The small vesicles also have another protein embedded in their membrane: vacuolar-type H+-ATPase or V-ATPase.[17] This ATPase pumps H+ ions into the vesicle lumen, lowering its pH with respect to the cytosol. However, the pH of the CV in some amoebas is only mildly acidic, suggesting that the H+ ions are being removed from the CV or from the vesicles. It is thought that the electrochemical gradient generated by V-ATPase might be used for the transport of ions (it is presumed K+ and Cl) into the vesicles. This builds an osmotic gradient across the vesicle membrane, leading to influx of water from the cytosol into the vesicles by osmosis,[17] which is facilitated by aquaporins.

Since these vesicles fuse with the central contractile vacuole, which expels the water, ions end up being removed from the cell, which is not beneficial for a freshwater organism. The removal of ions with the water has to be compensated by some yet-unidentified mechanism.

Like other eukaryotes, Amoeba species are adversely affected by excessive osmotic pressure caused by extremely saline or dilute water. In saline water, an Amoeba will prevent the influx of salt, resulting in a net loss of water as the cell becomes isotonic with the environment, causing the cell to shrink. Placed into fresh water, Amoeba will match the concentration of the surrounding water, causing the cell to swell. If the surrounding water is too dilute, the cell may burst.[18]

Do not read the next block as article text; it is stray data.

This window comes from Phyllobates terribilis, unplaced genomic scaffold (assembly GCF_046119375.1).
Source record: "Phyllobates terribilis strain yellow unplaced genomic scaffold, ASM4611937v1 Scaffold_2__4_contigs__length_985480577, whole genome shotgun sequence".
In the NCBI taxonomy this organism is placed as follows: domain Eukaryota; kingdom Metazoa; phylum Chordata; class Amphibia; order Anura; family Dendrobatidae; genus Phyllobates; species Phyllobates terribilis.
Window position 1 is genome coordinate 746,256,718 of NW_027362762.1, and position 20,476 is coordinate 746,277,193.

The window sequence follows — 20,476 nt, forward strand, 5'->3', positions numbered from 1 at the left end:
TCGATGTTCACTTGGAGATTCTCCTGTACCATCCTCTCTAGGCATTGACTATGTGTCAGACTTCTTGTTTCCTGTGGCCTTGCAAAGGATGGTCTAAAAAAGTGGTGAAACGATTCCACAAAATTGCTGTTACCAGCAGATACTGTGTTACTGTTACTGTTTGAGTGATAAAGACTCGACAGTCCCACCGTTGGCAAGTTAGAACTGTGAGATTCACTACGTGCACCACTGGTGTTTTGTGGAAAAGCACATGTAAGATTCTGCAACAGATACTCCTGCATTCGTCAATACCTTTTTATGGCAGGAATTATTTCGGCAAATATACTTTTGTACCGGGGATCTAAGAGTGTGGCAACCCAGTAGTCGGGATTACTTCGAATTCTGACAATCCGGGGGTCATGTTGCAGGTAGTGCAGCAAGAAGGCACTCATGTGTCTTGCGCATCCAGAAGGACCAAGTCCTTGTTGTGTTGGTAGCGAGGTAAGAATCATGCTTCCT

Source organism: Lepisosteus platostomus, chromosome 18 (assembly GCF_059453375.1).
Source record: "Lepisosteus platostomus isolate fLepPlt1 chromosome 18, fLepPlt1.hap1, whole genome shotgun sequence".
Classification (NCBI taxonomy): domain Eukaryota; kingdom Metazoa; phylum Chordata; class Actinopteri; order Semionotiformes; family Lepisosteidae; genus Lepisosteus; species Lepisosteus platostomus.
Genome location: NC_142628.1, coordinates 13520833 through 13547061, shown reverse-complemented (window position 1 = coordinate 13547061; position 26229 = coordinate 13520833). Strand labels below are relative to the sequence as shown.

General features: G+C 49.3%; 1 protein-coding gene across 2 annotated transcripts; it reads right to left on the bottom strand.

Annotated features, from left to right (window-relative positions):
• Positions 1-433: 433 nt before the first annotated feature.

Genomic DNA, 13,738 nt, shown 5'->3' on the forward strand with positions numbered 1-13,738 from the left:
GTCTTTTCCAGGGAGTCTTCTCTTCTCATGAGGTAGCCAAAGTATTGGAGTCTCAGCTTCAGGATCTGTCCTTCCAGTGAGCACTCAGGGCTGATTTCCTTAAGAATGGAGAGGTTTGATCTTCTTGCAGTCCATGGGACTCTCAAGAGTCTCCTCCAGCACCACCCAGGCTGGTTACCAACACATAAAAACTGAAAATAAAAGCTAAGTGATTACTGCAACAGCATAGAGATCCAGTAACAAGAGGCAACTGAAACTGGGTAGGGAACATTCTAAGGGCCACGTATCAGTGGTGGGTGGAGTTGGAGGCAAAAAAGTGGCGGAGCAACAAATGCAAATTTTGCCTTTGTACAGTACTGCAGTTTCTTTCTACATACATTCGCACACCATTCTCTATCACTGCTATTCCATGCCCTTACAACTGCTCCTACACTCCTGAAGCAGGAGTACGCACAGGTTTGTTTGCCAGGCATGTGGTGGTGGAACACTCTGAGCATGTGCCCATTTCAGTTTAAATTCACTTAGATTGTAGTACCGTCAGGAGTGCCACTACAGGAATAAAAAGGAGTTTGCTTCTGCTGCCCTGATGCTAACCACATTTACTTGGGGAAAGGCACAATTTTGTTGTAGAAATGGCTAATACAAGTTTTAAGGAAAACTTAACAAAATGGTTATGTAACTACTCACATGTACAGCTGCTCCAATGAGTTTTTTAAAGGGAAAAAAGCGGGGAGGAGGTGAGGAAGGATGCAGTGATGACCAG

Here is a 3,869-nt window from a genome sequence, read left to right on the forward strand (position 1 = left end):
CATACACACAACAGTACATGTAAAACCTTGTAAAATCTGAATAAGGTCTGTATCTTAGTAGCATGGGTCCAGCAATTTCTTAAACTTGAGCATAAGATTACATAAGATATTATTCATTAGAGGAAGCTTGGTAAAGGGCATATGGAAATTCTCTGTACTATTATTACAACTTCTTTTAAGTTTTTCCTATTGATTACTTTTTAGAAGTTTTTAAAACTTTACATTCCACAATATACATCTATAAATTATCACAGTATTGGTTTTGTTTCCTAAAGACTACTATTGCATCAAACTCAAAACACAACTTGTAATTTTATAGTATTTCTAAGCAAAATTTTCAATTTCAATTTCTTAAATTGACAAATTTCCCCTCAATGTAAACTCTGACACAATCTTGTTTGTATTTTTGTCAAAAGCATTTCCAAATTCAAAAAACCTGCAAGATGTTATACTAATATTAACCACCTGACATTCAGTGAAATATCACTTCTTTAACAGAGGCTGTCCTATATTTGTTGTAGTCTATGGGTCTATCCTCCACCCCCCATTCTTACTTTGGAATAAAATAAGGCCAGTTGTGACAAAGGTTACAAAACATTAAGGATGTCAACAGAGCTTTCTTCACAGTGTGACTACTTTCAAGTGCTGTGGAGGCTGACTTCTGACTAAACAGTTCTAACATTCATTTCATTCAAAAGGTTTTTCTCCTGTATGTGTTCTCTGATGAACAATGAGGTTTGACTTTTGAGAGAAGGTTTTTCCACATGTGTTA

Amoebic cysts[edit]

Main article: Microbial cyst

In environments that are potentially lethal to the cell, an Amoeba may become dormant by forming itself into a ball and secreting a protective membrane to become a microbial cyst. The cell remains in this state until it encounters more favourable conditions.[16] While in cyst form the amoeba will not replicate and may die if unable to emerge for a lengthy period of time.

Video gallery[edit]

Amoeba proteus in motion
Amoeba engulfing a diatom


  1. ^ Bory de Saint-Vincent, J.B.G.M. (1822-1831). Article "Amiba". In: Dictionnaire classique d'histoire naturelle par Messieurs Audouin, Isid. Bourdon, Ad. Brongniart, De Candolle, Daudebard de Férusac, A. Desmoulins, Drapiez, Edwards, Flourens, Geoffroy de Saint-Hilaire, A. De Jussieu, Kunth, G. de Lafosse, Lamouroux, Latreille, Lucas fils, Presle-Duplessis, C. Prévost, A. Richard, Thiébaut de Berneaud, et Bory de Saint-Vincent. Ouvrage dirigé par ce dernier collaborateur, et dans lequel on a ajouté, pour le porter au niveau de la science, un grand nombre de mots qui n'avaient pu faire partie de la plupart des Dictionnaires antérieurs. 17 vols. Paris: Rey et Gravier; Baudoin frères, vol. 1, p. 260, [1].